By Basilian Father Chris Valka
One in a series
As a young priest, I am often asked to speak on the topic of vocations to the priesthood. As a result, I spend a fair amount of energy thinking and conversing about the issue, and was recently encouraged to put a few ideas in writing. There are, of course, numerous thoughts, books, conferences and opinions concerning the cultivation of vocations. So, while I do not believe these ideas to be innovative, I do hope they serve as good reminders about the support each person makes to the “vineyard.”
Perceptions of holiness
Most people believe that the largest obstacle to the priesthood in the minds of young men is celibacy. However, I have not found this to be true. As far as religious life is concerned, the vow of obedience is much more daunting to a very independent generation. Yet, even more than any notions concerning the vows, are ideas that stem from ignorance about the personhood of a priest. In a recent survey by my own community, we discovered that many young men in our schools have “seriously considered” the priesthood, but do not feel that they are “holy” enough. We concluded that when priests served in greater numbers, young men had greater opportunities to know the man behind the collar – as a man who struggles with prayer and service as much as most people. Thus, it seems one task of everyone who promotes vocations is to demystify the preconceived notions of priestly holiness, allowing for priests to be seen as men who are devoted to the spiritual life, but are quite far from holy. Admittedly, many believe the recent scandals have over-humanized the priesthood, but I have not found this to be true. Young men seem to know the exceptions when they see them and still place the office of the priesthood on an almost unreachable altar.
A choice among many
The second challenge I have found concerns the choices afforded to those who may consider the priesthood. In my own community, many of the elder priests entered because that is what a friend was doing or because they did not see many other options available to them. Many of these men confess that they stayed because they felt called, but their original reason was not as special as some may think. This is a very different scenario for modern men who are often afforded more options than they know to handle. Thus, the priesthood must be promoted as one of many choices. While it is a call, it is often difficult to hear in the beginning. If men are to hear God’s voice, then the priesthood must be promoted as the best choice over the others. In the beginning, I believe this requires a pragmatic and inspirational line of reasoning to capture their mind in addition to their heart.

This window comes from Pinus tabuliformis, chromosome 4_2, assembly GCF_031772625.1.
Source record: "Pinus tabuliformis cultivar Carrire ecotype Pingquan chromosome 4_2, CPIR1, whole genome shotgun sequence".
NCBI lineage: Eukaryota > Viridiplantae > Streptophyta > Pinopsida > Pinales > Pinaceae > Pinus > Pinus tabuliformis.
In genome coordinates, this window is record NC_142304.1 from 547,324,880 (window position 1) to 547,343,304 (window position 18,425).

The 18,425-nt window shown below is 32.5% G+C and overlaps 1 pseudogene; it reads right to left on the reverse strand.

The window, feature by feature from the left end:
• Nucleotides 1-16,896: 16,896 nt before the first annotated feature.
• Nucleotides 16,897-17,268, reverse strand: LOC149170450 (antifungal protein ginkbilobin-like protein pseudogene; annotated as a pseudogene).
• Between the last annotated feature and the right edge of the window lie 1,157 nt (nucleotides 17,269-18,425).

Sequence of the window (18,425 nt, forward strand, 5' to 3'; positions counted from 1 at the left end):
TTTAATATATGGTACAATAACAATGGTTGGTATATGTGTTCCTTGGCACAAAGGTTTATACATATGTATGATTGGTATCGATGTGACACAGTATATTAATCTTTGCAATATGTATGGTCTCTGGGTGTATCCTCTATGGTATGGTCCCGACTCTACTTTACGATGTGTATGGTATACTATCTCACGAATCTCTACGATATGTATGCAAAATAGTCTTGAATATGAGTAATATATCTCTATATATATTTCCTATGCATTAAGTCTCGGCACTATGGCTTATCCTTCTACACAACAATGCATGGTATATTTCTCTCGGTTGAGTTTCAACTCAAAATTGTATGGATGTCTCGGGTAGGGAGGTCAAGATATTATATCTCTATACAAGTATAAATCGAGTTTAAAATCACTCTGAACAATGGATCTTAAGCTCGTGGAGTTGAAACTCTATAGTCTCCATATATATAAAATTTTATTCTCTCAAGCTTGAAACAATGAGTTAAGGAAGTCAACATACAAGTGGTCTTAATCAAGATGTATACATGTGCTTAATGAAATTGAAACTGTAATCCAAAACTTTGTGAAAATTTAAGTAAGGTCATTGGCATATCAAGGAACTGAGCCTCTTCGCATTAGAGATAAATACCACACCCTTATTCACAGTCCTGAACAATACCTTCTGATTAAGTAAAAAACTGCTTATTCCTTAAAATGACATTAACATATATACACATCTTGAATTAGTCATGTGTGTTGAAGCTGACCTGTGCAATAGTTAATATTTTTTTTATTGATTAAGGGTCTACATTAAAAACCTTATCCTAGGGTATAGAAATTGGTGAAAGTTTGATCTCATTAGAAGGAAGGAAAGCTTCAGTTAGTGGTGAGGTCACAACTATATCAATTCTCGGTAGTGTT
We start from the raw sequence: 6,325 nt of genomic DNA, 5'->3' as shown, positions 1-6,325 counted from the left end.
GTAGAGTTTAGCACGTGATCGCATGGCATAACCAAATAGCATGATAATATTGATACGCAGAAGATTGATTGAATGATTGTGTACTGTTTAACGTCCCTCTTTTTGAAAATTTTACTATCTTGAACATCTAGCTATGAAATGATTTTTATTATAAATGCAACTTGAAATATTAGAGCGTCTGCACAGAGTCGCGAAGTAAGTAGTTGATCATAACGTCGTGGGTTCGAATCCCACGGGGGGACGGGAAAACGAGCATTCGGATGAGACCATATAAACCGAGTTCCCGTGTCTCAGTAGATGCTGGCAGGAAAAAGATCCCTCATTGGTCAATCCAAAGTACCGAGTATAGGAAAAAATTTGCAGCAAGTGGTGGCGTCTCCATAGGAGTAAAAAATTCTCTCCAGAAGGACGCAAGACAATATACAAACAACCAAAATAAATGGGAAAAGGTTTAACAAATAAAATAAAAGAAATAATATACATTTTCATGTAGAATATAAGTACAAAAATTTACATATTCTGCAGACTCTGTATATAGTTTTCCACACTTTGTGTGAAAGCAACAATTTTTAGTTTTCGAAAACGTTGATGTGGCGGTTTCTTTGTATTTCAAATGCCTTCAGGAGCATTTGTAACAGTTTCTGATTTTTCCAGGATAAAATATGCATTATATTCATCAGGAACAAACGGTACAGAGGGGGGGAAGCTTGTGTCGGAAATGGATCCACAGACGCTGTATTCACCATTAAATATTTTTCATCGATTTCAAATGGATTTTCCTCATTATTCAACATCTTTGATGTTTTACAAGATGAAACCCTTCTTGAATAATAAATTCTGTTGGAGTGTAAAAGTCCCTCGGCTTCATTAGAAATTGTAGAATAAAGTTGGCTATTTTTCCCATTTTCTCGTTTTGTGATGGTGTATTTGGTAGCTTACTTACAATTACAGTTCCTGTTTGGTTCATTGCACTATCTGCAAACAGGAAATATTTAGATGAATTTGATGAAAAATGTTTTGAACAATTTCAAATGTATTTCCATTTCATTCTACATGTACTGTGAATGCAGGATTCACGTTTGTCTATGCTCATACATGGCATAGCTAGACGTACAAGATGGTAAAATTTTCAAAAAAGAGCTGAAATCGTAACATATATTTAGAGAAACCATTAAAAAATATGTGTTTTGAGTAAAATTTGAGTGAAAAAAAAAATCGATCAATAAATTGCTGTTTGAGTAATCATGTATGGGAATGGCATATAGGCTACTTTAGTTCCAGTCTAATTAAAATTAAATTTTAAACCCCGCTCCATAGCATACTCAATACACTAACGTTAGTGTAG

A family affair
While it is important to speak to young men (and women) about vocations, my parents often remind me that I am not the only one living my vocation. As a religious-order priest, my parents have a whole new family of Basilians, whom are often quite close to them. Of course, they did not expect this; in fact, they did not know what to expect. While many people spoke to me about priesthood, no one talked to them. My parents have since spoken to other parents about what it is like to have a son as a priest, and the response is quite positive. Simply put, parents have as many concerns as those considering the priesthood, and while they want to support their son, they often do not know how. My encouragement to pastors has been simple – bring young priests, and their parents, to the parish. If we are to encourage the families to promote vocations, give the whole family a reason to talk about it.
In closing, I hope you share your thoughts on this topic – successes, concerns and hopes.
Father Chris Valka, CSB, was ordained a priest for the Congregation of St. Basil last May and is teaching at Detroit Catholic Central High School in Michigan.
Filed under: Year for Priests blog